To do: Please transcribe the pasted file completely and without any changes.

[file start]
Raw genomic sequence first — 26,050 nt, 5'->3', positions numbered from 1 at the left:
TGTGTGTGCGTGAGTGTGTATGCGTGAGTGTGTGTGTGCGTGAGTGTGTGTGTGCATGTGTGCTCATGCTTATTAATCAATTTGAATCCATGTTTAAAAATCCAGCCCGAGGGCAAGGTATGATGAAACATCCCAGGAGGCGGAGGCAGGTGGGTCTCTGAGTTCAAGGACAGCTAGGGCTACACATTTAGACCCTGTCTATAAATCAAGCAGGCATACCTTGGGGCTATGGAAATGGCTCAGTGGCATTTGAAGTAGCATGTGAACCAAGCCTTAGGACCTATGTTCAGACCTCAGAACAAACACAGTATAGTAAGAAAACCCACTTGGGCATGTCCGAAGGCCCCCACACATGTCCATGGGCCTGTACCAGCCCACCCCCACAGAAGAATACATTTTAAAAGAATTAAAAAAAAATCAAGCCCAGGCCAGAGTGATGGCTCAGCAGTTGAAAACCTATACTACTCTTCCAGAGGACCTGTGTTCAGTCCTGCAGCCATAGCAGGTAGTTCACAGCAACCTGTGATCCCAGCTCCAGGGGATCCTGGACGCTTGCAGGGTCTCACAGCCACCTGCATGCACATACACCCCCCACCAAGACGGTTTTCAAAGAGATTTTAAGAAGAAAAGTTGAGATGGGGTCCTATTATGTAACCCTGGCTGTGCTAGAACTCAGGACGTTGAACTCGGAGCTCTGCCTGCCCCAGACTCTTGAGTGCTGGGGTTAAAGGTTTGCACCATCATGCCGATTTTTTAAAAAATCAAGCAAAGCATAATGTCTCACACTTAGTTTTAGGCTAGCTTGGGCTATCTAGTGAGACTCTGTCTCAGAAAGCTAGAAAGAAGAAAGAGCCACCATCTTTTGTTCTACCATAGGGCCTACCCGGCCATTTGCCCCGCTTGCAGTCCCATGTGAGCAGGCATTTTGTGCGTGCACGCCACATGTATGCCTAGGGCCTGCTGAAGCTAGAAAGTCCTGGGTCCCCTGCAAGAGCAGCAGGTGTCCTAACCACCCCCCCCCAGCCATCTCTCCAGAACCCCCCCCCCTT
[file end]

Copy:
Raw genomic sequence first — 26,050 nt, 5'->3', positions numbered from 1 at the left:
TGTGTGTGCGTGAGTGTGTATGCGTGAGTGTGTGTGTGCGTGAGTGTGTGTGTGCATGTGTGCTCATGCTTATTAATCAATTTGAATCCATGTTTAAAAATCCAGCCCGAGGGCAAGGTATGATGAAACATCCCAGGAGGCGGAGGCAGGTGGGTCTCTGAGTTCAAGGACAGCTAGGGCTACACATTTAGACCCTGTCTATAAATCAAGCAGGCATACCTTGGGGCTATGGAAATGGCTCAGTGGCATTTGAAGTAGCATGTGAACCAAGCCTTAGGACCTATGTTCAGACCTCAGAACAAACACAGTATAGTAAGAAAACCCACTTGGGCATGTCCGAAGGCCCCCACACATGTCCATGGGCCTGTACCAGCCCACCCCCACAGAAGAATACATTTTAAAAGAATTAAAAAAAAATCAAGCCCAGGCCAGAGTGATGGCTCAGCAGTTGAAAACCTATACTACTCTTCCAGAGGACCTGTGTTCAGTCCTGCAGCCATAGCAGGTAGTTCACAGCAACCTGTGATCCCAGCTCCAGGGGATCCTGGACGCTTGCAGGGTCTCACAGCCACCTGCATGCACATACACCCCCCACCAAGACGGTTTTCAAAGAGATTTTAAGAAGAAAAGTTGAGATGGGGTCCTATTATGTAACCCTGGCTGTGCTAGAACTCAGGACGTTGAACTCGGAGCTCTGCCTGCCCCAGACTCTTGAGTGCTGGGGTTAAAGGTTTGCACCATCATGCCGATTTTTTAAAAAATCAAGCAAAGCATAATGTCTCACACTTAGTTTTAGGCTAGCTTGGGCTATCTAGTGAGACTCTGTCTCAGAAAGCTAGAAAGAAGAAAGAGCCACCATCTTTTGTTCTACCATAGGGCCTACCCGGCCATTTGCCCCGCTTGCAGTCCCATGTGAGCAGGCATTTTGTGCGTGCACGCCACATGTATGCCTAGGGCCTGCTGAAGCTAGAAAGTCCTGGGTCCCCTGCAAGAGCAGCAGGTGTCCTAACCACCCCCCCCCAGCCATCTCTCCAGAACCCCCCCCCCTT